As many as 34 million people sick from a respiratory virus. 490,000 hospitalizations. 34,000 deaths.
Are we talking about the coronavirus?
Nope. “Just” the flu. And it’s lurking just around the corner. In the United States, influenza (aka the flu) season typically starts in September or October and peaks between December and February, although viral activity can begin as early as September and as late as May, according to the U.S. Centers for Disease Control and Prevention. And it’s on a collision course with the worst infectious disease outbreak we’ve experienced since the 1918 pandemic.
As bad as this all sounds, in a matter of a few weeks, life as we know it will become drastically worse if we don’t act now.
For the past seven months, the attention of the world has been monopolized by COVID-19. It is now the beginning of September and the novel coronavirus has infected over 27 million and killed over 832,000 worldwide at the time of publishing. The U.S. — close to five percent of the world’s population — comprises nearly one-quarter of all cases and deaths: surpassing 6 millionand190,000, respectively.
New cases and deaths are increasing in multiple states nationwide, as well as in Puerto Rico. The ripple effects of this health crisis have been unprecedented: record high unemployment; widespread school and university closures; staggering food and housing insecurity; escalating depression and other mental health issues; and unrelenting fatigue and burnout among front-line health care workers.
As bad as this all sounds, in a matter of a few weeks, life as we know it will become drastically worse if we don’t act now. This means focusing on stopping the spread of the coronavirus while also using all of our preventative measures to prevent the spread of other respiratory illnesses such as pertussis and RSV (respiratory syncical virus), in addition to influenza. The combination of COVID-19, influenza and a panoply of acute and chronic illnesses such as heart attacks, strokes, cancer and accidents may, and likely will, paralyze our existing health care system.
The flu comes every year, but that doesn’t make it any less deadly. The CDC estimates that over five consecutive fall-winter seasons, from 2014-2015 to 2018-2019, influenza was associated with nearly 207,000 deaths — of which, 81 percent were among people ages 65 and older. The widely publicized 1918 influenza pandemic was associated with 675,000 deaths in the U.S. and 50 million worldwide.
Like COVID-19, influenza can also cause a whole host of nasty complications. While most people who get influenza will recover in less than two weeks, others can experience life-threatening conditions such as pneumonia, myocarditis, encephalitis and multi-organ failure.
Also like COVID-19, the flu disproportionately impacts racial/ethnic communities. Between 1929 and 1931, the influenza mortality rate per 100,000 was 30.3 among whites and 71.3 among nonwhites. By 1950, the influenza and pneumonia mortality rates were 44.8 and 76.7, respectively.
But unlike COVID-19, which seems to have mostly milder effects on children, healthy kids are at higher risk of complications for influenza, according to the CDC. (However, infants and children with underlying conditions are at increased risk for both viral infections.)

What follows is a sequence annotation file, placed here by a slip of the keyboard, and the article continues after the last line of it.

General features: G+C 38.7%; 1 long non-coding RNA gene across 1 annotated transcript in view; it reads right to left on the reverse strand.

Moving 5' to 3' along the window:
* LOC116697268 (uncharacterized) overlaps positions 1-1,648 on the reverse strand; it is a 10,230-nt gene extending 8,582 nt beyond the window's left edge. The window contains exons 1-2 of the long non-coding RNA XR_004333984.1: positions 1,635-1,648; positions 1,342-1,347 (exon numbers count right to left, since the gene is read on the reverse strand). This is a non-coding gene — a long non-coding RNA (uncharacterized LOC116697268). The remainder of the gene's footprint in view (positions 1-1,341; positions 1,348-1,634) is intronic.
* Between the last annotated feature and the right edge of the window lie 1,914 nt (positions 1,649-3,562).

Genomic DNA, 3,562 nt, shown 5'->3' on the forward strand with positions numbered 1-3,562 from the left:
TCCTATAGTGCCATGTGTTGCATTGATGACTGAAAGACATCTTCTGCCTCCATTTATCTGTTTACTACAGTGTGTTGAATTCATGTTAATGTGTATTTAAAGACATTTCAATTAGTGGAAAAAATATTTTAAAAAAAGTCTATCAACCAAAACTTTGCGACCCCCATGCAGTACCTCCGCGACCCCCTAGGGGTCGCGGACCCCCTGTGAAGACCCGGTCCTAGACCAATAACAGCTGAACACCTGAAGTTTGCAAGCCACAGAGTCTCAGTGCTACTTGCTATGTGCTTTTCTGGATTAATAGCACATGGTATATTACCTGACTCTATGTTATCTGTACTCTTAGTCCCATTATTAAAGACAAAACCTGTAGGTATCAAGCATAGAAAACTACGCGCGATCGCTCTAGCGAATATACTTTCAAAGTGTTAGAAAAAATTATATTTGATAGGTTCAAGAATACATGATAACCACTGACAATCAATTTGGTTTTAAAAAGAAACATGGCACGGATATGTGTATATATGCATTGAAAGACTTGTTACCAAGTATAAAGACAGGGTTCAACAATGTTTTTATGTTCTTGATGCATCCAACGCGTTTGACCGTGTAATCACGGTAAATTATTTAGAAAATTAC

Unfortunately, influenza and COVID-19 are not the only respiratory viral infections that will tax our health care system and use competing resources such as point-of-care testing, hospital beds, ventilators and supportive medications. Many other viruses cause infections deep in the chest. Layered atop widespread COVID-19, these infectious pathogens will likely wreak havoc on an already overburdened health care system.
In addition, the fall and winter of 2020 will bring us another complicated seasonal respiratory infection: enterovirus D68. Although rarely seen in the U.S. prior to 2014, we’ve been seeing this infection circulate over the past several years. The good news? It usually causes a mild to moderate respiratory infection in children. The bad news is that enterovirus D68 can lead to acute flaccid myelitis, a rare but serious neurologic condition that can evolve over hours to days. Health officials are concerned that parents may hesitate to take their children for evaluation and treatment of mild neurologic symptoms out of concern for COVID-19 infection risk.
Let’s focus on the infections we can mitigate at this point. The good news with influenza? Unlike with COVID-19, we have:
Rapid testing that, while not sensitive, remains a helpful specific tool. There are also multiple available — and safe — treatments. Four FDA-approved antiviral drugs have been approved just this year: oseltamivir (Tamiflu), zanamivir (Relenza), peramivir (Rapivab) and baloxavir (Xofluza). There are also multiple FDA-licensed vaccines produced each year, not to mention the decades of information that scientists are always consulting to make sure we have data to track flu mutations and adjust treatment and prevention methods.
Despite the availability of a flu vaccine, at best an estimated 40 to 50 percent of the population opts for this preventive measure. But now more than ever, the medical community is united in its support of this vaccine.
As with the coronavirus pandemic, we will need strong leadership from our elected officials — including massive funding of public health agencies, consistent messaging rooted in science and targeted outreach to our most vulnerable communities — in order to avoid a tsunami of medical crises this fall and winter.
Is it possible that current mitigation efforts against COVID-19 will reduce the anticipated burden of influenza infections? Yes, and that would be a welcome outcome to all health professionals, especially those working on the front lines. So let’s do everything we can to soften the blow of COVID-19 and the flu.